The pandemic has not been kind to mental health. We’re all feeling the impact of the last year and all that changed in how we live our lives. While rates of anxiety and depression in the U.S. jumped as people isolated themselves from friends and family to stay safe from COVID-19, there is at least one silver lining when it comes to mental health – the number of suicides has not increased, according to new data.
The 2021 World Happiness Report, which ranks population happiness by country, noted that as the pandemic hit, “… there was a large and immediate decline in mental health in many countries worldwide,” which was particularly true for women, young people, and those with low incomes. Those early warning signs, combined with the knowledge that suicide rates increased during past pandemics, had the medical and psychiatric communities awaiting 2020 suicide statistics with growing concern. The concern turned into surprise as the CDC announced early data showing suicide deaths declined by more than 5 percent in 2020. The question is why, particularly when many mental health providers were laid off last year, even as demand for their services grew.
The goal is always to have as few suicides as possible and to reduce the stigma of talking about suicide and suicidal thoughts. Any number of suicides is heartbreaking and something all medical professionals, friends, and families seek to thwart. It’s important to emphasize that the CDC’s new data is preliminary and may change as additional information becomes available. Changes could be due to a delay in suicides that result from mental health challenges that began last year. Another explanation for the lower number is that some groups are disproportionately affected by suicide—like older adults—and that the number of suicides worsened for them last year, while other groups experienced less impact, thus bringing the overall number of suicide deaths down, even as deaths for certain groups may have increased.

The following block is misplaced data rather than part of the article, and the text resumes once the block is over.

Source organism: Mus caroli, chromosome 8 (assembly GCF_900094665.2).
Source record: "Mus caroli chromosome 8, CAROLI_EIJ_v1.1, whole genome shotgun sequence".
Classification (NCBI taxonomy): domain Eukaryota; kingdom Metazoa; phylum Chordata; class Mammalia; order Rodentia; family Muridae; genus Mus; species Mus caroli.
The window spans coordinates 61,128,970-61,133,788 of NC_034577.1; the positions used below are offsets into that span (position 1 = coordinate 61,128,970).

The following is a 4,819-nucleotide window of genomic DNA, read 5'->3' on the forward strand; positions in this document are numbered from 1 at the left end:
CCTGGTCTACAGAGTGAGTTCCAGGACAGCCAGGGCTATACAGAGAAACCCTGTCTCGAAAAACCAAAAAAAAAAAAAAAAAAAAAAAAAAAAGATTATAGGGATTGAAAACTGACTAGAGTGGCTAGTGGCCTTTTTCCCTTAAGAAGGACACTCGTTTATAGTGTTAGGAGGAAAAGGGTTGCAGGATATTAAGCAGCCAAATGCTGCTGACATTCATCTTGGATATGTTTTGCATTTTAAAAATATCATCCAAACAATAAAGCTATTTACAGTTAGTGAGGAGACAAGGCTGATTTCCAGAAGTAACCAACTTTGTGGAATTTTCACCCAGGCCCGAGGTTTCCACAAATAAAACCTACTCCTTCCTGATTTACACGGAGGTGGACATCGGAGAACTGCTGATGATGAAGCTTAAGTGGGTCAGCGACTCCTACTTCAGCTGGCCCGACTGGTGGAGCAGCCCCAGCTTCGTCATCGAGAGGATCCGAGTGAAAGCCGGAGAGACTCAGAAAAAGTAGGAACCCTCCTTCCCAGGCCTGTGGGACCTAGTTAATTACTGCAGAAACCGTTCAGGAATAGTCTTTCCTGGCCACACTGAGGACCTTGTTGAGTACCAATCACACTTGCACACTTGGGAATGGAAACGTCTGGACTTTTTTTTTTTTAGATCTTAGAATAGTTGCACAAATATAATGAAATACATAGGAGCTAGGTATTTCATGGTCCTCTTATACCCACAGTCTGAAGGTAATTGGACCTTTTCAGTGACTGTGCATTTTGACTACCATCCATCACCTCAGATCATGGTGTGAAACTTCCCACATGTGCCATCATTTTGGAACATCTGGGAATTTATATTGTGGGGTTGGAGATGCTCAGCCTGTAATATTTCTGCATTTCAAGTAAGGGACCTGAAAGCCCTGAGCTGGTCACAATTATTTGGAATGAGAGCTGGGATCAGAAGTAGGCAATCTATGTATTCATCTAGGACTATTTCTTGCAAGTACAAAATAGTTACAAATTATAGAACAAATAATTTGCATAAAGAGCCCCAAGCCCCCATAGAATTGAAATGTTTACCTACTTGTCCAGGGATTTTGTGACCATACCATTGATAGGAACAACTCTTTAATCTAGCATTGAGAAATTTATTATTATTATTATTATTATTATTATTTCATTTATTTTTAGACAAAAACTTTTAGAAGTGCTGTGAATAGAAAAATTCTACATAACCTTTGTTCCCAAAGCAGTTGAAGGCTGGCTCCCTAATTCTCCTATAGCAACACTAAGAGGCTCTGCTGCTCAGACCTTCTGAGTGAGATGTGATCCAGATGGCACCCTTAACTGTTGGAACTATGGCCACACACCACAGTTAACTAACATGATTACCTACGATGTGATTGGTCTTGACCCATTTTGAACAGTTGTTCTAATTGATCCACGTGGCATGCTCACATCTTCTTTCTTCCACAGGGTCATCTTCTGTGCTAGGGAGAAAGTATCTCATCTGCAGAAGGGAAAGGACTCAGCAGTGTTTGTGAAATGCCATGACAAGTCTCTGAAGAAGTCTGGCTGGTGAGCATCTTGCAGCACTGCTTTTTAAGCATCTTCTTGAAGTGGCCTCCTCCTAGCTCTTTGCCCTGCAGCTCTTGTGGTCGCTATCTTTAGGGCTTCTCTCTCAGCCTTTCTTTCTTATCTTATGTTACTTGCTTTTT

That said, when we focus exclusively on the relative, year-over-year decrease in the number of suicides, we may miss larger trends—like the fact that suicide is still one of the leading causes of death in the U.S. Last year, when the Centers for Disease Control and Prevention (CDC) asked young adults nationwide if they had seriously considered killing themselves in the last 30 days, one in every four said they had. While it’s encouraging that the number of suicides declined in the midst of pandemic-driven stress, fear, loneliness, and isolation, the rates of depression and anxiety have tripled, and the rate of unintentional injuries, typically drug overdoses, rose by 11 percent.
Out of the struggle and the suffering of 2020, two positives have emerged that bode well for our collective path ahead—a significant reduction in the stigma that has traditionally surrounded mental health and widespread acceptance of virtual mental health care. The reduction in stigma increases access to care, as people may have previously been embarrassed to see a therapist. It’s now commonplace for people to discuss their mental health and seek help when they need it, and even employers are more apt to address employee mental health concerns.
The dramatic uptick in mental distress, trauma, and substance use since last year has driven a corresponding rise in the use of virtual mental health therapy and psychiatric care, helping us, as a society, more effectively grapple with the fallout from the pandemic. According to one study, more than half of the people who used telehealth in May 2020 used it for a mental health concern. Virtual care has the added benefit of increased privacy and access to care for people who have difficulty getting to in-person care or end up on a waitlist for weeks to see a provider. Virtual care reduces the time commitment for therapy since it doesn’t require a commute. Overall, it’s a method that provides patients with more control over how they access mental health care. Providing treatment to those in need is no small task, but with new digital tools and more accepting attitudes, the hope is that those struggling with suicidal thoughts and other mental health challenges will feel supported and optimistic.
Erik Vanderlip is a psychiatry and family medicine physician.
Image credit: Shutterstock.com